Despite the chorus of criticism, a YouTube suspension and movie firing, Nicole Arbour continues to be unapologetic about her "Dear Fat People" video.
During her guest appearance on Wednesday's The View, the 30-year-old comedian further defended her controversial video by calling it satirical.
"Yeah!" Arbour said when asked if she expected her video to offend viewers. "One hundred percent! That video was made to offend people just the way I do with all the other videos. It's just satire. I'm just being silly. I'm having a bit of fun and that's what we did and that topic was actually voted in by fans, some of them who are fat."
It was then that View co-host Joy Behar chimed in, explaining the reason behind the backlash.
"I'm a comic, so if I'm going to do a joke about a fat person, I'm going to say, 'I'm fat' first," Behar said. "You're not fat. That's the problem."
Behar added that she's not buying Arbour's excuse that health issues are at stake.
"You sort of hide behind this, 'Well, it's not healthy,'" Behar said. "That's bull, and you know it. You don't care about their health. Come on."
"The whole thing was a joke," Arbour argued. "The whole thing was a joke and I make fun of myself all the time. Like, I know that I look like side chick Barbie. I realize this and I make jokes about it all the time, so I think that we all have to make jokes about everybody."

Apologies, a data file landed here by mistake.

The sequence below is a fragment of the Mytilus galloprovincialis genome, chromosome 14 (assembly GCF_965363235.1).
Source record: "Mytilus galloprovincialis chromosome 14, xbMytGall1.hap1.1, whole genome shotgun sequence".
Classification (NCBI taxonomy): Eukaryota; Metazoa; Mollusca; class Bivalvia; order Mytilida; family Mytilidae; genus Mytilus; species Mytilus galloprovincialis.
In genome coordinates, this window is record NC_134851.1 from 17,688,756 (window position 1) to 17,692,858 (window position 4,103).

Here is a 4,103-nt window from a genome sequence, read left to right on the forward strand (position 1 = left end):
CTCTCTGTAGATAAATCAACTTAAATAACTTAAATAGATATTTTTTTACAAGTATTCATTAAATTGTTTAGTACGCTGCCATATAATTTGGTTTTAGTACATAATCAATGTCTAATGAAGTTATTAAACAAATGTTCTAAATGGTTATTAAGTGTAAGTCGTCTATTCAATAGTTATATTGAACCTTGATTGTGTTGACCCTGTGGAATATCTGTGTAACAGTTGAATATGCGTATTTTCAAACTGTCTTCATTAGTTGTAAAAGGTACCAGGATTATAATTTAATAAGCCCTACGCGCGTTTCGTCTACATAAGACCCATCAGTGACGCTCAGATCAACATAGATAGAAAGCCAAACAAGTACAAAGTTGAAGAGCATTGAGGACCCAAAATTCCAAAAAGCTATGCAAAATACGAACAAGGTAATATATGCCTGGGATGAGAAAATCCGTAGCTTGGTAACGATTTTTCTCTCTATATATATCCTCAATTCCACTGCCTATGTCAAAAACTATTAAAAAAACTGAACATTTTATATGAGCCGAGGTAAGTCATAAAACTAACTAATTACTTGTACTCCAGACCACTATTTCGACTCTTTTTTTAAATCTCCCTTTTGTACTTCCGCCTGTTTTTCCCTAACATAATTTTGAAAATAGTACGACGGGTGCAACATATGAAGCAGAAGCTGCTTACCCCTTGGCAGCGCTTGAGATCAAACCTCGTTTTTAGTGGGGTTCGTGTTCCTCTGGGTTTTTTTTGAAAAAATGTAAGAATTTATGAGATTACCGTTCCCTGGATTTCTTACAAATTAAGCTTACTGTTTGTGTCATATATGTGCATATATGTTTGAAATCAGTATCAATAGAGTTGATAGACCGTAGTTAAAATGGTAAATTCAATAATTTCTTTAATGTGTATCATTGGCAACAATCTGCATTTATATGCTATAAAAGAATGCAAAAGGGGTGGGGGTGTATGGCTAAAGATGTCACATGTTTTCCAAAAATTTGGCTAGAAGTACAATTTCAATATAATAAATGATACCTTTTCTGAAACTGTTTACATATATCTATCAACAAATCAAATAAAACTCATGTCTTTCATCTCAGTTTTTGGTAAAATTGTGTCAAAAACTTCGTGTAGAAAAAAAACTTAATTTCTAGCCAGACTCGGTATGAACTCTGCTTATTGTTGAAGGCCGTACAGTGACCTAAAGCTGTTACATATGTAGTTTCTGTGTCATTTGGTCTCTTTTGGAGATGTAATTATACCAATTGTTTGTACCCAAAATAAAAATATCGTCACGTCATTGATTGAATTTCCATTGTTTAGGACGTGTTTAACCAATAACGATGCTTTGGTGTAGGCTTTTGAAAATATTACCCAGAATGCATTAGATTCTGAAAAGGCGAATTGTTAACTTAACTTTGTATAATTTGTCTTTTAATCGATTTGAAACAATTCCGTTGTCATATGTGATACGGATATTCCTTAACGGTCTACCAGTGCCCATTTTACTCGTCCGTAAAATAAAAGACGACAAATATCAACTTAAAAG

In fact, Arbour initially attempted to dodge the topic of her video at the beginning of the segment, by joking, "I'm most offended by my hair in that video. If I would have known it'd go viral..."
Co-host Michelle Collins, however, agreed with Behar, calling Arbour's language in the video "borderline bullying," and co-host Raven-Symone brought up those who struggle with weight due to outside factors.
"There's a lot of different foods out there that have ingredients in them that some people get addicted to, that they can't help the size that they are, being 180 pounds my whole entire life. So the thing is, you were not apologetic about it, right?" she said. "You don't have a problem with it and you actually posted a video in response."
Arbour's reaction video contains more insults, including her claim that "you really have to be f---ing slow to be offended by satire."
"It would be interesting to see you do that live and see how many laughs you got," Behar said. "That'd be interesting."
The View airs weekdays on ABC.